- Told one witness that if he wants to “be safe from prosecution,” his testimony needs to be “consistent with” the testimony of others;
- The government told another witness that her testimony was “pissing them off,” and that the government could seek to have her fired;
- The government warned another witness that if she did not “fix” her testimony to be consistent with the others, she would face criminal charges, loss of employment, and referral for exclusion from participation in federal health care programs, effectively ending her career; and
- Warned another witness that he was a “coat of paint away from perjury,” explained that the “poor f***er just on principle may be indicted,” and demanded that the witness return “on bended knee” to admit that he misled the government.
Although Judge Royce Lamberth denied the motion, in a controversial act he instructed the jury that it’s “not a crime for a device company or its representative to give doctors wholly truthful and non-misleading information about the unapproved use of a device.”
“Our position is this case should have never been brought,” Richter said. “First and foremost, our clients were innocent. There were no untruthful misleading statements. There was no harm to any patient.”
An April 25 call transcript concerning Vascular Solutions first quarter earnings surmises Root’s feelings on the matter:
“As everyone associated with Vascular Solutions already knows, the most dramatic development in the first quarter was our victory against the malicious and misguided criminal prosecution of the company and me over false allegations of off-label promotion of our Vari-Lase Short Kit products.”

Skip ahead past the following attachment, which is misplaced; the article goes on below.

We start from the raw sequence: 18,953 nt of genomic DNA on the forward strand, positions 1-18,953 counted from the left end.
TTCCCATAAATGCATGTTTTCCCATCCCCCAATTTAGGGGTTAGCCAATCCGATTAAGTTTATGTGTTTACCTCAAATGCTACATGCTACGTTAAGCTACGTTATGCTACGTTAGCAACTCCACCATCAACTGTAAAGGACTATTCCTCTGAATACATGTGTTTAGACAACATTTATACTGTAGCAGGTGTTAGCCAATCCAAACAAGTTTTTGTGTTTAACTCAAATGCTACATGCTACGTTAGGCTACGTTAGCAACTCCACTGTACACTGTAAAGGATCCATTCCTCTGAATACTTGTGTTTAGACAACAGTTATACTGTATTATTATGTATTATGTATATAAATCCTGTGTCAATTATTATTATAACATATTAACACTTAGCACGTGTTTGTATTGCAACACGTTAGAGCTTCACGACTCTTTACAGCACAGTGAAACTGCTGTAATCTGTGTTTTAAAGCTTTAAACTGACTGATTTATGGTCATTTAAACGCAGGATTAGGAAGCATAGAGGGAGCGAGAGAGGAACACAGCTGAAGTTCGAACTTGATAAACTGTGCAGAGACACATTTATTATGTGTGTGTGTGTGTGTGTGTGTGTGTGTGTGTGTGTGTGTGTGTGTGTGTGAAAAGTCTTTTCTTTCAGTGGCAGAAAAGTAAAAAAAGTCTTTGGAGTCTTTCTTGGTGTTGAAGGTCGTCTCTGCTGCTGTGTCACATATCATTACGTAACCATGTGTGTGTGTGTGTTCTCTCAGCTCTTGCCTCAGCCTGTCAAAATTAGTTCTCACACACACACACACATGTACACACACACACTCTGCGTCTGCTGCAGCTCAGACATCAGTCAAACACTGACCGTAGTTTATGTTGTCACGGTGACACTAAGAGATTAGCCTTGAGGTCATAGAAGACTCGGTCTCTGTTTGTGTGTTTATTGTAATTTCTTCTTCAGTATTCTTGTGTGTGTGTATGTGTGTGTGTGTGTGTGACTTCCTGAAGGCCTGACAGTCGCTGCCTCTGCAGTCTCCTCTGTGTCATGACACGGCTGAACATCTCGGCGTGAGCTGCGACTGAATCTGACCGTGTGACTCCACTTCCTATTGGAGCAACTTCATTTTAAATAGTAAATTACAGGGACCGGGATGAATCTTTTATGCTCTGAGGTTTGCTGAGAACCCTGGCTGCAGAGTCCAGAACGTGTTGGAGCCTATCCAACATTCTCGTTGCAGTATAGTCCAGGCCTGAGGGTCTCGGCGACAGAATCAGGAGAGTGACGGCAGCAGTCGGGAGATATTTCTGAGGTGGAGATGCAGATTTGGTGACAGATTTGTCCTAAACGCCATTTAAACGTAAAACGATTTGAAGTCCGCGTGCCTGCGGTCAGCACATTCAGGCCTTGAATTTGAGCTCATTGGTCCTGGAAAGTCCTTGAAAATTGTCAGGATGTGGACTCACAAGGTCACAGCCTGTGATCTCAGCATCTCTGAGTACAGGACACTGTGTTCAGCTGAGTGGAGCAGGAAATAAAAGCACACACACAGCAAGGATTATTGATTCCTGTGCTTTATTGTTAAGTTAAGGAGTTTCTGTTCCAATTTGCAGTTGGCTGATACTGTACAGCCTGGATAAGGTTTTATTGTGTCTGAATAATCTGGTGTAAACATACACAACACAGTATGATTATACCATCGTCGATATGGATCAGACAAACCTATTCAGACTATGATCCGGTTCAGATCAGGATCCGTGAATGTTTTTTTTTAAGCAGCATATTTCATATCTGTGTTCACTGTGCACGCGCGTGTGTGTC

And in the scheme of things, Richter believes the kit was a very small product.
From 2007 to 2014, Vascular Solutions had annual revenues of more than $100 million dollars. The total amount of sales for the kit exceeded a little more than $500,000 over that seven-year period.
“This was a company that with no prior negative enforcement history when it came to promotion,” Richter said. “We as former federal prosecutors did not believe the manner in which this case was investigated was consistent with the norms we believe are suppose to be used by the DOJ.”
Even though victorious, Vascular Solutions has “limited recourse” when it comes to recouping the millions spent fending off the DOJ’s charges.
“It’s one of the shortcomings in our system that on one hand you have a government with tremendous leverage and discretion to investigate and little recourse for accountability if the government chooses unwisely,” Richter said.
“At the end of the day, prosecutors always hold tremendous power.”
In the call transcript, Roots says: “Now even though we cannot recover our legal expenses, we are pursuing administrative remedies within the Department of Justice and the Office of Inspector General in an attempt to prevent what happened to us from happening to others at the hands of these prosecutors.”
The lead DOJ prosecutors in the case, Timothy Finley of the Consumer Protection Branch and Walter Paulissen, an Assistant U.S. Attorney for the Western District of Texas, refused to be interviewed.
The DOJ also refused to give an accounting of Finley’s past cases.